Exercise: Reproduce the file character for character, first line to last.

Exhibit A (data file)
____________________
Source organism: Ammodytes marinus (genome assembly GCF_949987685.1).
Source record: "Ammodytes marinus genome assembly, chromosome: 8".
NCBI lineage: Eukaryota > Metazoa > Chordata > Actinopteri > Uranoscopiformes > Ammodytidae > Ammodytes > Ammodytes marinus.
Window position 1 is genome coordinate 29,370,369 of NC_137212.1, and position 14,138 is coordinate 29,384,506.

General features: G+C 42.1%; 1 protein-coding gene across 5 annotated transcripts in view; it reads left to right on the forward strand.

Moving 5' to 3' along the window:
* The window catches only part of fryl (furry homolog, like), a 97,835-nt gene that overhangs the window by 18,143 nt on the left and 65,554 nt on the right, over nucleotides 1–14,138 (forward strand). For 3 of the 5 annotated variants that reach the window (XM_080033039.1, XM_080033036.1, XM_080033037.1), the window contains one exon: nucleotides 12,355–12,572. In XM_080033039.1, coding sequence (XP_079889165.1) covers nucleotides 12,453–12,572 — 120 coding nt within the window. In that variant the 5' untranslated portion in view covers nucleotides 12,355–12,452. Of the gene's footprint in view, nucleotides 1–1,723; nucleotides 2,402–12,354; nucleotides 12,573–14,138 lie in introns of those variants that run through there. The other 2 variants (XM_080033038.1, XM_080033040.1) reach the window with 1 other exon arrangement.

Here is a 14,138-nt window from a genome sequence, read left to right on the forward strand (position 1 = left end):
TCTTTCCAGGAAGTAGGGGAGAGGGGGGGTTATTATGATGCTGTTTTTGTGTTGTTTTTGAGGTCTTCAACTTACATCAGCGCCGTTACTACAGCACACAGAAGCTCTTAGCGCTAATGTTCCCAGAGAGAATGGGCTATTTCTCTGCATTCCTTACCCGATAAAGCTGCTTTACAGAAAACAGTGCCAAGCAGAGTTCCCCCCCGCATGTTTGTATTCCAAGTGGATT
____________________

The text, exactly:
Source organism: Ammodytes marinus (genome assembly GCF_949987685.1).
Source record: "Ammodytes marinus genome assembly, chromosome: 8".
NCBI lineage: Eukaryota > Metazoa > Chordata > Actinopteri > Uranoscopiformes > Ammodytidae > Ammodytes > Ammodytes marinus.
Window position 1 is genome coordinate 29,370,369 of NC_137212.1, and position 14,138 is coordinate 29,384,506.

General features: G+C 42.1%; 1 protein-coding gene across 5 annotated transcripts in view; it reads left to right on the forward strand.

Moving 5' to 3' along the window:
* The window catches only part of fryl (furry homolog, like), a 97,835-nt gene that overhangs the window by 18,143 nt on the left and 65,554 nt on the right, over nucleotides 1–14,138 (forward strand). For 3 of the 5 annotated variants that reach the window (XM_080033039.1, XM_080033036.1, XM_080033037.1), the window contains one exon: nucleotides 12,355–12,572. In XM_080033039.1, coding sequence (XP_079889165.1) covers nucleotides 12,453–12,572 — 120 coding nt within the window. In that variant the 5' untranslated portion in view covers nucleotides 12,355–12,452. Of the gene's footprint in view, nucleotides 1–1,723; nucleotides 2,402–12,354; nucleotides 12,573–14,138 lie in introns of those variants that run through there. The other 2 variants (XM_080033038.1, XM_080033040.1) reach the window with 1 other exon arrangement.

Here is a 14,138-nt window from a genome sequence, read left to right on the forward strand (position 1 = left end):
TCTTTCCAGGAAGTAGGGGAGAGGGGGGGTTATTATGATGCTGTTTTTGTGTTGTTTTTGAGGTCTTCAACTTACATCAGCGCCGTTACTACAGCACACAGAAGCTCTTAGCGCTAATGTTCCCAGAGAGAATGGGCTATTTCTCTGCATTCCTTACCCGATAAAGCTGCTTTACAGAAAACAGTGCCAAGCAGAGTTCCCCCCCGCATGTTTGTATTCCAAGTGGATT